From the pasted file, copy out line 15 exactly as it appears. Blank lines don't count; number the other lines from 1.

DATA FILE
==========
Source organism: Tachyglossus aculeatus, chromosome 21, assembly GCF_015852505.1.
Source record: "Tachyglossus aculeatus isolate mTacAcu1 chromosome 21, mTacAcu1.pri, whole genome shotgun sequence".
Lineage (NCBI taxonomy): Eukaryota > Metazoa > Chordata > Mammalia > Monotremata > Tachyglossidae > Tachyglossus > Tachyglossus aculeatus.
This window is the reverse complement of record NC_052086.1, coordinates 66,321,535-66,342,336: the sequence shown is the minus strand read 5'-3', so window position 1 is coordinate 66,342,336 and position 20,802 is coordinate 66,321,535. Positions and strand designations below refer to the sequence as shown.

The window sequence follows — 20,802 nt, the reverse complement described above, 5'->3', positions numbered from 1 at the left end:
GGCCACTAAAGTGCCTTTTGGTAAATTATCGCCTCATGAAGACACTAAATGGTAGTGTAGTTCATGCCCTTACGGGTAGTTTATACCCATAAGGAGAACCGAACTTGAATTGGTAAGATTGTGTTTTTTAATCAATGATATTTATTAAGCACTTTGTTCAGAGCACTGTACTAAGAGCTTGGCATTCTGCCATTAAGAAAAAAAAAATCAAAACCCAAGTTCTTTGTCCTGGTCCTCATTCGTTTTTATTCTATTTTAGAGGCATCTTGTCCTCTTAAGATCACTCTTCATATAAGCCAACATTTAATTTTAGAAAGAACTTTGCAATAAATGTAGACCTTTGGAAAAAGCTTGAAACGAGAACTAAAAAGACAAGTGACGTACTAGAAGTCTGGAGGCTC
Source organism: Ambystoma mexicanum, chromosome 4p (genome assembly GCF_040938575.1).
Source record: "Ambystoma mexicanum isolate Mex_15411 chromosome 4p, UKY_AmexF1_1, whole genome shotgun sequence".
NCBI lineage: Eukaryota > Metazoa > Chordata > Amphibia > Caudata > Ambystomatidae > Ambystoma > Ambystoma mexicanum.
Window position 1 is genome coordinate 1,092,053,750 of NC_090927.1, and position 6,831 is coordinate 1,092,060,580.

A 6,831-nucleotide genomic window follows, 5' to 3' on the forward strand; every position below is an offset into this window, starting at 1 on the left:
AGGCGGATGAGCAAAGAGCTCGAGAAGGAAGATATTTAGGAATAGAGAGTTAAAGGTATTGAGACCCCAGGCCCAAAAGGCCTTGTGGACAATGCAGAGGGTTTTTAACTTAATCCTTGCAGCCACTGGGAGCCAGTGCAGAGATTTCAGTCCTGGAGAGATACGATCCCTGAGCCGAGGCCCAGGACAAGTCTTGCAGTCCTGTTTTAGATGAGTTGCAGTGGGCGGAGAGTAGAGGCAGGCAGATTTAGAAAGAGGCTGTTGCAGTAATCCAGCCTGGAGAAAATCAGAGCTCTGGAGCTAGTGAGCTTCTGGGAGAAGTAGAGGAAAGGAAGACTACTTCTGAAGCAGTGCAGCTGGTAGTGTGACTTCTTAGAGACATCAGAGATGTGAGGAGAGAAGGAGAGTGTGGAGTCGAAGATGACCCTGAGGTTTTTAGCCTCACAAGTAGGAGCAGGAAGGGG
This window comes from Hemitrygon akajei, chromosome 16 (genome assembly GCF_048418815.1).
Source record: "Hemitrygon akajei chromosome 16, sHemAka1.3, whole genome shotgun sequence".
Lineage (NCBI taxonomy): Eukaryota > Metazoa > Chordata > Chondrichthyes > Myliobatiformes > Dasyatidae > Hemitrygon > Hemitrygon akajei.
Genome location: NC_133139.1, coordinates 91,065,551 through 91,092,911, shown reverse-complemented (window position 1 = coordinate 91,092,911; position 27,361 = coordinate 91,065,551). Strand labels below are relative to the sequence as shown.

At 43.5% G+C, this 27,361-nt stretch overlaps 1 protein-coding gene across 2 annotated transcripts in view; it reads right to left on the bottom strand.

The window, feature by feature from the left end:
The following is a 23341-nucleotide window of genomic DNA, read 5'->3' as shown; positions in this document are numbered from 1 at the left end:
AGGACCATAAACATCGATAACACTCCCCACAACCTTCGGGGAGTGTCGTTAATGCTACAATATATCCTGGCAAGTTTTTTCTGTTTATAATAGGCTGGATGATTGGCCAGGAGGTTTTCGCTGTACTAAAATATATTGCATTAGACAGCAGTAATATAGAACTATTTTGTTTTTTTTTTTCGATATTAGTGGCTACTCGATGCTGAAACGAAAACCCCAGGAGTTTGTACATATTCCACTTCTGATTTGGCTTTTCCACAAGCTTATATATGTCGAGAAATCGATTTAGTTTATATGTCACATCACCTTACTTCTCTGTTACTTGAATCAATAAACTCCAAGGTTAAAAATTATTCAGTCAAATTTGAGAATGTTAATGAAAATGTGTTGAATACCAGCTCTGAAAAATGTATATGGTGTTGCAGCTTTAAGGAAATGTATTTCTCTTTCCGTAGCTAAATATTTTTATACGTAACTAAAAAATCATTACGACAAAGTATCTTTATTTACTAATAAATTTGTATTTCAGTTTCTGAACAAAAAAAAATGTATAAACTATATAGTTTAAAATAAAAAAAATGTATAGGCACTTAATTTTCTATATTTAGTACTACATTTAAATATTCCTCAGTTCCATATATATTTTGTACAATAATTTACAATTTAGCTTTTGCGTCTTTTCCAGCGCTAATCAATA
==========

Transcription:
Lineage (NCBI taxonomy): Eukaryota > Metazoa > Chordata > Chondrichthyes > Myliobatiformes > Dasyatidae > Hemitrygon > Hemitrygon akajei.